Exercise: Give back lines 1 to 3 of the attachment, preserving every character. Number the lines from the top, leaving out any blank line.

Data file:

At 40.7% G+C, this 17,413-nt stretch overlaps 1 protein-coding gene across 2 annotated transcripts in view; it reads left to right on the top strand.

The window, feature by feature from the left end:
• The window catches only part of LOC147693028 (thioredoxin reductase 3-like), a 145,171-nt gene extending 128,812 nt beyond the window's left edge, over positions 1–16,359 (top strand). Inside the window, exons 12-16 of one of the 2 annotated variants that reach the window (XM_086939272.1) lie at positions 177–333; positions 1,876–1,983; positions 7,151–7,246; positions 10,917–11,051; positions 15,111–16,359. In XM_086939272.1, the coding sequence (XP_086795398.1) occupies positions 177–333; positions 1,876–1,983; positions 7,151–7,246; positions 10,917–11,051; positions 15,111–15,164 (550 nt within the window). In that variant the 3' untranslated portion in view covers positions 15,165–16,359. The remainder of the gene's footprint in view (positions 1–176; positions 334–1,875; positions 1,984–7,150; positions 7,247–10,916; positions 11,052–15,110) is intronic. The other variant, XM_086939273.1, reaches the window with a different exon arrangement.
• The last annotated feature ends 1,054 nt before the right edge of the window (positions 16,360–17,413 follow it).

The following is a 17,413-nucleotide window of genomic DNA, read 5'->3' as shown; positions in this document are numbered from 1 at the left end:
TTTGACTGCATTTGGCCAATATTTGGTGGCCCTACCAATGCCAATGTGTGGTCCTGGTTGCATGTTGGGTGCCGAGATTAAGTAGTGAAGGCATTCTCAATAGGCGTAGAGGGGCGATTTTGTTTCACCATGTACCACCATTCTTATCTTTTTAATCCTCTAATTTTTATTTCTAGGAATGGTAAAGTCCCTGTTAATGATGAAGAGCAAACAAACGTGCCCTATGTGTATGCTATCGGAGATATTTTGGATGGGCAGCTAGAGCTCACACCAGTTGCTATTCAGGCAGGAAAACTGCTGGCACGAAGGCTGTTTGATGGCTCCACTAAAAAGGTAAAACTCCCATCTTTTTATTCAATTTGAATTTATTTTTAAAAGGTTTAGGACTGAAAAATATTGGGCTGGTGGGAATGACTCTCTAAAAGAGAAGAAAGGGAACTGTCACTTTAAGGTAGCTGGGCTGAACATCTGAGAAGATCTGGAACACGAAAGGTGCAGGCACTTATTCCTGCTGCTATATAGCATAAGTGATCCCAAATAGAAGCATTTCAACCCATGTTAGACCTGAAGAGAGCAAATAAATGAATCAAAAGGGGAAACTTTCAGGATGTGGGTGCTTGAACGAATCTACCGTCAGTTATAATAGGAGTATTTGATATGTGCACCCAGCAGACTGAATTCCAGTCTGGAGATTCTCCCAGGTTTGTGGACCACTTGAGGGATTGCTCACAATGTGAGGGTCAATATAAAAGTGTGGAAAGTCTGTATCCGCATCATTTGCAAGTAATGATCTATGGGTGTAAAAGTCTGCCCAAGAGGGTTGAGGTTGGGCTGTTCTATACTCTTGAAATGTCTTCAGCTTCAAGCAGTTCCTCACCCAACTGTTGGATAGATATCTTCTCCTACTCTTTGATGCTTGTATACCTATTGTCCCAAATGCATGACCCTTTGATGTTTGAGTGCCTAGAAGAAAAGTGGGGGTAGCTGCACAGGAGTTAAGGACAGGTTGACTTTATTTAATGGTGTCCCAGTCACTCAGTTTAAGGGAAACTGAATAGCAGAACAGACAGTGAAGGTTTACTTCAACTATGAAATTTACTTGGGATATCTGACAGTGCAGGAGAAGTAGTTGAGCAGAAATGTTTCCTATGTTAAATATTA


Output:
At 40.7% G+C, this 17,413-nt stretch overlaps 1 protein-coding gene across 2 annotated transcripts in view; it reads left to right on the top strand.

The window, feature by feature from the left end:
• The window catches only part of LOC147693028 (thioredoxin reductase 3-like), a 145,171-nt gene extending 128,812 nt beyond the window's left edge, over positions 1–16,359 (top strand). Inside the window, exons 12-16 of one of the 2 annotated variants that reach the window (XM_086939272.1) lie at positions 177–333; positions 1,876–1,983; positions 7,151–7,246; positions 10,917–11,051; positions 15,111–16,359. In XM_086939272.1, the coding sequence (XP_086795398.1) occupies positions 177–333; positions 1,876–1,983; positions 7,151–7,246; positions 10,917–11,051; positions 15,111–15,164 (550 nt within the window). In that variant the 3' untranslated portion in view covers positions 15,165–16,359. The remainder of the gene's footprint in view (positions 1–176; positions 334–1,875; positions 1,984–7,150; positions 7,247–10,916; positions 11,052–15,110) is intronic. The other variant, XM_086939273.1, reaches the window with a different exon arrangement.